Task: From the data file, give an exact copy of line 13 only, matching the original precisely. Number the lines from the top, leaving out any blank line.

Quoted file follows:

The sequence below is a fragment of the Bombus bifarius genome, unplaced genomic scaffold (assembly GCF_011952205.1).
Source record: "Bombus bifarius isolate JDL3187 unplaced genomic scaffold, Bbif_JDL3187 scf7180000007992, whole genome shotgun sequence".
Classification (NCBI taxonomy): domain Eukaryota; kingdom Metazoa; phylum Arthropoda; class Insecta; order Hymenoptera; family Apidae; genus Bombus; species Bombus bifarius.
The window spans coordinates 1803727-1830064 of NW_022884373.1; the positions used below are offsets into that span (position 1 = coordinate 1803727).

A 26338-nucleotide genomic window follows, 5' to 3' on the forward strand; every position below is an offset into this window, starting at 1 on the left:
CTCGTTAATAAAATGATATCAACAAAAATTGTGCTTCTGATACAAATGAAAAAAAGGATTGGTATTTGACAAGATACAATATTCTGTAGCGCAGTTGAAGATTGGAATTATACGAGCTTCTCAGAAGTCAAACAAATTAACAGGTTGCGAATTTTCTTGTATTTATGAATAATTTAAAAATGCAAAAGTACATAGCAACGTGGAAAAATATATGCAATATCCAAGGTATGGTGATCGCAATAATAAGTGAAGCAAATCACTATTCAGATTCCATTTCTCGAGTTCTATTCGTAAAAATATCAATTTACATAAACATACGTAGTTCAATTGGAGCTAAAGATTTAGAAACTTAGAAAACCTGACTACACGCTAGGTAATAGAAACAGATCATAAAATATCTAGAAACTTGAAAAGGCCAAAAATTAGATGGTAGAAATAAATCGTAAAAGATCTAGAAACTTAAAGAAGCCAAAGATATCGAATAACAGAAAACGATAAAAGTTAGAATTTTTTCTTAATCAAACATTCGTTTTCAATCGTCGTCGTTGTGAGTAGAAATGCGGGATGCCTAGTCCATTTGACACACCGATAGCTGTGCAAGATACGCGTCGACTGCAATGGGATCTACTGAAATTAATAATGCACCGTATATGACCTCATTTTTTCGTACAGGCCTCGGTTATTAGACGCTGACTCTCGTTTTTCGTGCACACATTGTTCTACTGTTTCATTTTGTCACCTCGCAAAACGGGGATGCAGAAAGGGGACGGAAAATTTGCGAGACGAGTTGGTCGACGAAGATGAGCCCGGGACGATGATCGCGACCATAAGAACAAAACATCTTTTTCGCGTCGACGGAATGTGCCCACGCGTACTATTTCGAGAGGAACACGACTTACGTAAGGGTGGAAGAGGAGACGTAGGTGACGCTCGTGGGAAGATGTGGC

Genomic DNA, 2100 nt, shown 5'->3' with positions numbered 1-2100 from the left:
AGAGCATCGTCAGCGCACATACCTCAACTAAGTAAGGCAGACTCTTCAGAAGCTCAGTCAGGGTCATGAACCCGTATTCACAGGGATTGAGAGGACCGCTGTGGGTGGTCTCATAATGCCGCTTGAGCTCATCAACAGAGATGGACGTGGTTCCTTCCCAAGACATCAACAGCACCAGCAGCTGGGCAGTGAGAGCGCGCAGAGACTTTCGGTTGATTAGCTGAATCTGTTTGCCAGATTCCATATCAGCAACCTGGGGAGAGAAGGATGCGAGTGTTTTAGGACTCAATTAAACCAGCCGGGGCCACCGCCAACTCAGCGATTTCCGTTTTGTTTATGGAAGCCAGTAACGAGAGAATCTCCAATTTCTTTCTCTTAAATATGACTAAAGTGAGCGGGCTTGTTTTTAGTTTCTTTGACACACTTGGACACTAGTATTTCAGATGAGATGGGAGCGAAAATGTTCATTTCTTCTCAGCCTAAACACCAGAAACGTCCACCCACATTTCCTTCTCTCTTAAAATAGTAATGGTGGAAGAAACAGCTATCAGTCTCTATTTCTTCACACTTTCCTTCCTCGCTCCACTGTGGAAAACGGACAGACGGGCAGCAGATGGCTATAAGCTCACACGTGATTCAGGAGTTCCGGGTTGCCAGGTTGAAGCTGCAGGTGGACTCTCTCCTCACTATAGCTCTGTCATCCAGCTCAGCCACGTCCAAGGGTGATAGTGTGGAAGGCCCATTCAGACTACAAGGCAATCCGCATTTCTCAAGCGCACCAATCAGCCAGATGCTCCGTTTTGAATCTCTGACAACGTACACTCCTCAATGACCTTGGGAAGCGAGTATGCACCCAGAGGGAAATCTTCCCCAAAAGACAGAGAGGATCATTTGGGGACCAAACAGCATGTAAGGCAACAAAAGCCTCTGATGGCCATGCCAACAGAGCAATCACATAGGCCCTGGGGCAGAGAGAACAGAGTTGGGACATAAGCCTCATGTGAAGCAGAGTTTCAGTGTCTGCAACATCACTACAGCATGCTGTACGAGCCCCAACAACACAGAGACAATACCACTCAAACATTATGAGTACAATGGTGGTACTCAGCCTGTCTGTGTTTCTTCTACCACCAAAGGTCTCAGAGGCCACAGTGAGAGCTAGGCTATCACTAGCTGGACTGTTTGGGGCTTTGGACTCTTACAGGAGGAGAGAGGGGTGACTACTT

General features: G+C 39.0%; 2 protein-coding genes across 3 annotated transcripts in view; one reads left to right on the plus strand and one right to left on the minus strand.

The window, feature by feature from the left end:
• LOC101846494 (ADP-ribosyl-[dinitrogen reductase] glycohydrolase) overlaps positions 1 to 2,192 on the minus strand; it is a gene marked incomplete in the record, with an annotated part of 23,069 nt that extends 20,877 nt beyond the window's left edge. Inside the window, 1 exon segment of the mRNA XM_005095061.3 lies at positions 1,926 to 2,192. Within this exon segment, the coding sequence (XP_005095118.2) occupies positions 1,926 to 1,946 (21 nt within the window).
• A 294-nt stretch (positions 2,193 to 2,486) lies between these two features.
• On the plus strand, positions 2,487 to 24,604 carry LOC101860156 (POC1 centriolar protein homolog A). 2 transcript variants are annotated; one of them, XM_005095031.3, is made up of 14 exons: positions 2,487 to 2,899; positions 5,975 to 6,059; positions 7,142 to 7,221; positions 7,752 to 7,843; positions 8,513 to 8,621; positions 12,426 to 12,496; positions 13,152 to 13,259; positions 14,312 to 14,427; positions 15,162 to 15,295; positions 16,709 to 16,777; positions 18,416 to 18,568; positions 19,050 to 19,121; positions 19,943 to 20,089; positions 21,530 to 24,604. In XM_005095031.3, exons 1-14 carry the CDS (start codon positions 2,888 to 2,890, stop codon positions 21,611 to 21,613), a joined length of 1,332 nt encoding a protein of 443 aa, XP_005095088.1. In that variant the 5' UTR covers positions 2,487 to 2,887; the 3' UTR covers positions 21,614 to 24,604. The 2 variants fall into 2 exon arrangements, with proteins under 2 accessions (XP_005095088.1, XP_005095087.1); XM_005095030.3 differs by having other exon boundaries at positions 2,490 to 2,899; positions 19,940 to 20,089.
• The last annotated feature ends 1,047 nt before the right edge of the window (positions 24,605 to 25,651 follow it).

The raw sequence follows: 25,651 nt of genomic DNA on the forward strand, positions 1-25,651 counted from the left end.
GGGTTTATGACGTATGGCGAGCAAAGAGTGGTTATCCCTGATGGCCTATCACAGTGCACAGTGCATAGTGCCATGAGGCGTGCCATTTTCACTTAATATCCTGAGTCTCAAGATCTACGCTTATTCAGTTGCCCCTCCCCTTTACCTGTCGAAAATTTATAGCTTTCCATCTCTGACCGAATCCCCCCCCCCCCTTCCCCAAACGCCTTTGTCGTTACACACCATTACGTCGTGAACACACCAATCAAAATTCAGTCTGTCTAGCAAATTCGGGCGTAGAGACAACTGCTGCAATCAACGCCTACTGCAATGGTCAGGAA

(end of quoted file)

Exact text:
• On the plus strand, positions 2,487 to 24,604 carry LOC101860156 (POC1 centriolar protein homolog A). 2 transcript variants are annotated; one of them, XM_005095031.3, is made up of 14 exons: positions 2,487 to 2,899; positions 5,975 to 6,059; positions 7,142 to 7,221; positions 7,752 to 7,843; positions 8,513 to 8,621; positions 12,426 to 12,496; positions 13,152 to 13,259; positions 14,312 to 14,427; positions 15,162 to 15,295; positions 16,709 to 16,777; positions 18,416 to 18,568; positions 19,050 to 19,121; positions 19,943 to 20,089; positions 21,530 to 24,604. In XM_005095031.3, exons 1-14 carry the CDS (start codon positions 2,888 to 2,890, stop codon positions 21,611 to 21,613), a joined length of 1,332 nt encoding a protein of 443 aa, XP_005095088.1. In that variant the 5' UTR covers positions 2,487 to 2,887; the 3' UTR covers positions 21,614 to 24,604. The 2 variants fall into 2 exon arrangements, with proteins under 2 accessions (XP_005095088.1, XP_005095087.1); XM_005095030.3 differs by having other exon boundaries at positions 2,490 to 2,899; positions 19,940 to 20,089.